Tips from Consolidated Credit on How to Stick to “Get Out Of Debt” Plan This Year
Many people make a money resolution to get out of debt once they see the damage of their holiday shopping on their credit card bills. They create a plan to get out of debt, and for a while it goes pretty well. But then something happens: a personal emergency, unexpected expense or the next holiday rolls around. The credit card gets pulled out and the charging begins.
This concerns the experts at Consolidated Credit, who believe Americans are getting to a point of being overloaded with credit card debt. The average American household with at least one credit card has nearly $10,700 in credit card debt, and the average interest rate runs in the mid- to high teens at any given time. Each time credit cards are used, it becomes harder and harder to keep resolutions to pay off debt and live free of credit card charges.
Best 2010 Money Resolutions:
- Put away all credit cards. Try to pay with cash or checks until balances are paid.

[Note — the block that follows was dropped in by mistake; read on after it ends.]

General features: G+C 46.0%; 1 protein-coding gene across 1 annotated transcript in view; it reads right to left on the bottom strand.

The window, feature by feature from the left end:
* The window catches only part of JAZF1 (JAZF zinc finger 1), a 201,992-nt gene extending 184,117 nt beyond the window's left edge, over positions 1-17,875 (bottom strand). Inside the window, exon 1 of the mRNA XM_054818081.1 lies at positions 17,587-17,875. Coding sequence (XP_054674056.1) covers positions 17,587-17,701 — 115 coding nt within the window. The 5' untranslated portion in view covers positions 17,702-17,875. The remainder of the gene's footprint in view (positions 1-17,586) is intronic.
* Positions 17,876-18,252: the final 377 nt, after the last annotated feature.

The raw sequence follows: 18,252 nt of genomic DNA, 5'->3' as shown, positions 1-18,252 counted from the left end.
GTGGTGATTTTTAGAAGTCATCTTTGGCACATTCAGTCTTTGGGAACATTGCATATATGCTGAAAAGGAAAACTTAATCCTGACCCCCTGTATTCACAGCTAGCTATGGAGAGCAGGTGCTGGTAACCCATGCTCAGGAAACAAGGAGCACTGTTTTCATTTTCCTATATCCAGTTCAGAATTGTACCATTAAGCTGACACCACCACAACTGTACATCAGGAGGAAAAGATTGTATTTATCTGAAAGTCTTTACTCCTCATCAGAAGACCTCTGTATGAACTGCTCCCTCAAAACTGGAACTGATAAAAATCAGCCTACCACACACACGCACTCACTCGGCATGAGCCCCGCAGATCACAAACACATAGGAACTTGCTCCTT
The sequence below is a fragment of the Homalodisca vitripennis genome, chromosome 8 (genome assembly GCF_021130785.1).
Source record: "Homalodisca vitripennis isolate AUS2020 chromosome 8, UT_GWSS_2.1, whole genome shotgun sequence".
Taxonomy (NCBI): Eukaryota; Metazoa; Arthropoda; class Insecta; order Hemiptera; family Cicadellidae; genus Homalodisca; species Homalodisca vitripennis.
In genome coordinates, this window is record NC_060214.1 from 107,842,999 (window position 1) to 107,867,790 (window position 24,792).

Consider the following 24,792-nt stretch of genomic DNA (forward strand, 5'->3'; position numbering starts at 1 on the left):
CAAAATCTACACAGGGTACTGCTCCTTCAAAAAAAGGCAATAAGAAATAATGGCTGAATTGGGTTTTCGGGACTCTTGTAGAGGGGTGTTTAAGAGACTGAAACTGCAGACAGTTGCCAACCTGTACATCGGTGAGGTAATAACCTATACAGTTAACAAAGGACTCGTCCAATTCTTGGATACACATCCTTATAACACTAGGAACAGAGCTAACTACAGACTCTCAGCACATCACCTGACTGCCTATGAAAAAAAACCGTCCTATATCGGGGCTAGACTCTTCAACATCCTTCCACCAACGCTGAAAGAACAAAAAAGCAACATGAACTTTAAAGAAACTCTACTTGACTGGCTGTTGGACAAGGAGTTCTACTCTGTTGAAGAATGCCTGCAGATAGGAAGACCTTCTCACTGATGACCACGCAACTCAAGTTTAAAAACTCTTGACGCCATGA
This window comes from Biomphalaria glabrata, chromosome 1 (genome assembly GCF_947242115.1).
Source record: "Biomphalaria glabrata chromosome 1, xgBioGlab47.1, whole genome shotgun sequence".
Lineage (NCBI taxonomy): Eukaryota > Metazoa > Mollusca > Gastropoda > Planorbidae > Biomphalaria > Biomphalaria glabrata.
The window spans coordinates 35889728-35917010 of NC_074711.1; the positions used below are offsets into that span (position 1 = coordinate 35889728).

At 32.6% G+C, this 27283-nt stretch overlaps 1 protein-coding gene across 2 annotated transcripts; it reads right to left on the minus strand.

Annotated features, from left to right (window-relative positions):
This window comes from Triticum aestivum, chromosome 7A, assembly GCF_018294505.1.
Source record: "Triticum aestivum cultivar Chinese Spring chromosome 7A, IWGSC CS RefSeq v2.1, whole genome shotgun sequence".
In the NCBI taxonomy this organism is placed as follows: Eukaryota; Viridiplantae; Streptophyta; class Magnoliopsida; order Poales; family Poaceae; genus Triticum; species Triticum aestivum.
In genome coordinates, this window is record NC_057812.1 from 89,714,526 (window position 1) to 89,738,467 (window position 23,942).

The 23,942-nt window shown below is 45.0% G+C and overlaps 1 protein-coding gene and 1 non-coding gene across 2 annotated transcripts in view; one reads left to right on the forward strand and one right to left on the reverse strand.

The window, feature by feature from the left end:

- Investigate any opportunities to transfer existing balances to a card with a lower interest rate. Be aware of the time limitations associated with promotional cards offering an “introductory” low interest rate.
- Reduce spending. Set a realistic budget. Tighten your belt and say no to some of those extras for a brief time period.
- Set goals. Once achieved, reward yourself.
- When debt is eliminated, revise the budget and stick to it.
- In 2010, remember to spread holiday shopping and spending throughout the year to take advantage of sales and to avoid debt next holiday.
At Consolidated Credit, counselors urge people to get help as soon as they need it. If a person has more debt than they can manage, they need to get help before their debt breaks their back. There are reputable debt-counseling agencies that may be able to consolidate debt and assist in managing finances. Consolidated Credit conducts free budgeting analyses and dispenses free advice on a daily basis. If someone needs help they can speak with a counselor with no obligation or visit ConsolidatedCredit.org.